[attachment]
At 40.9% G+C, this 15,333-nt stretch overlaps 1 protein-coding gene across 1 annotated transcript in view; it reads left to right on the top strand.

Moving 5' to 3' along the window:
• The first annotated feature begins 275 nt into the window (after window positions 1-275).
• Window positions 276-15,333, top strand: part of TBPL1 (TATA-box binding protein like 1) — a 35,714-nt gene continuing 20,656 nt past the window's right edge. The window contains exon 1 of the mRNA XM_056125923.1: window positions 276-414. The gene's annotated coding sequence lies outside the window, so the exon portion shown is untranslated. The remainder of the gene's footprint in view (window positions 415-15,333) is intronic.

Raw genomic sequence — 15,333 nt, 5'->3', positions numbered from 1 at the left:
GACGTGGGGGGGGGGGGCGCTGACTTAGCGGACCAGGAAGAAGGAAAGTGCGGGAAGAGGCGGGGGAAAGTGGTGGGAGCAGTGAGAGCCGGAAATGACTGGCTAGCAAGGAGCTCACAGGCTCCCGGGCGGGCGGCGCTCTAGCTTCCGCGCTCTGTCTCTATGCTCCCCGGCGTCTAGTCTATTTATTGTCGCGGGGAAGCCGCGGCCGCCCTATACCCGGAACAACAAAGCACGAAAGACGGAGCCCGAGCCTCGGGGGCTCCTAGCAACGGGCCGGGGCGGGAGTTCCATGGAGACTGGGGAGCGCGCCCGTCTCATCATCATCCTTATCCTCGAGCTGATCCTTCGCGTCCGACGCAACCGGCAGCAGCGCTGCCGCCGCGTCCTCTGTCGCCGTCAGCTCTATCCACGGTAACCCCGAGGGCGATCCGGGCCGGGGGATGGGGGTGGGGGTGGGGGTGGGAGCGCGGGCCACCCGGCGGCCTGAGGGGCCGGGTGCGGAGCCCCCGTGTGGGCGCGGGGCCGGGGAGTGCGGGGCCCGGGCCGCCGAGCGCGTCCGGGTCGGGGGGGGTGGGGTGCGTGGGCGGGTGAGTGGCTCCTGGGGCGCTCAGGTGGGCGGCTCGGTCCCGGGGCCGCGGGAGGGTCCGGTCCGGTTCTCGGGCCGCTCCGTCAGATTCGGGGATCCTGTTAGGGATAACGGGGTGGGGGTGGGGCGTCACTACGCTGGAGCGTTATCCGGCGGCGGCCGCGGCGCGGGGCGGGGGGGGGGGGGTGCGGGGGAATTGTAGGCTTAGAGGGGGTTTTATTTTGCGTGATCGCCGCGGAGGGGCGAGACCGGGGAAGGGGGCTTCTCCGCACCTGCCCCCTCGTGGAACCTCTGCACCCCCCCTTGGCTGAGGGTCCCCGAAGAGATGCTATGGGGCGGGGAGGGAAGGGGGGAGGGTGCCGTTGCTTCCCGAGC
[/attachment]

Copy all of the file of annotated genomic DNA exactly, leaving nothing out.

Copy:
At 40.9% G+C, this 15,333-nt stretch overlaps 1 protein-coding gene across 1 annotated transcript in view; it reads left to right on the top strand.

Moving 5' to 3' along the window:
• The first annotated feature begins 275 nt into the window (after window positions 1-275).
• Window positions 276-15,333, top strand: part of TBPL1 (TATA-box binding protein like 1) — a 35,714-nt gene continuing 20,656 nt past the window's right edge. The window contains exon 1 of the mRNA XM_056125923.1: window positions 276-414. The gene's annotated coding sequence lies outside the window, so the exon portion shown is untranslated. The remainder of the gene's footprint in view (window positions 415-15,333) is intronic.

Raw genomic sequence — 15,333 nt, 5'->3', positions numbered from 1 at the left:
GACGTGGGGGGGGGGGGCGCTGACTTAGCGGACCAGGAAGAAGGAAAGTGCGGGAAGAGGCGGGGGAAAGTGGTGGGAGCAGTGAGAGCCGGAAATGACTGGCTAGCAAGGAGCTCACAGGCTCCCGGGCGGGCGGCGCTCTAGCTTCCGCGCTCTGTCTCTATGCTCCCCGGCGTCTAGTCTATTTATTGTCGCGGGGAAGCCGCGGCCGCCCTATACCCGGAACAACAAAGCACGAAAGACGGAGCCCGAGCCTCGGGGGCTCCTAGCAACGGGCCGGGGCGGGAGTTCCATGGAGACTGGGGAGCGCGCCCGTCTCATCATCATCCTTATCCTCGAGCTGATCCTTCGCGTCCGACGCAACCGGCAGCAGCGCTGCCGCCGCGTCCTCTGTCGCCGTCAGCTCTATCCACGGTAACCCCGAGGGCGATCCGGGCCGGGGGATGGGGGTGGGGGTGGGGGTGGGAGCGCGGGCCACCCGGCGGCCTGAGGGGCCGGGTGCGGAGCCCCCGTGTGGGCGCGGGGCCGGGGAGTGCGGGGCCCGGGCCGCCGAGCGCGTCCGGGTCGGGGGGGGTGGGGTGCGTGGGCGGGTGAGTGGCTCCTGGGGCGCTCAGGTGGGCGGCTCGGTCCCGGGGCCGCGGGAGGGTCCGGTCCGGTTCTCGGGCCGCTCCGTCAGATTCGGGGATCCTGTTAGGGATAACGGGGTGGGGGTGGGGCGTCACTACGCTGGAGCGTTATCCGGCGGCGGCCGCGGCGCGGGGCGGGGGGGGGGGGGTGCGGGGGAATTGTAGGCTTAGAGGGGGTTTTATTTTGCGTGATCGCCGCGGAGGGGCGAGACCGGGGAAGGGGGCTTCTCCGCACCTGCCCCCTCGTGGAACCTCTGCACCCCCCCTTGGCTGAGGGTCCCCGAAGAGATGCTATGGGGCGGGGAGGGAAGGGGGGAGGGTGCCGTTGCTTCCCGAGC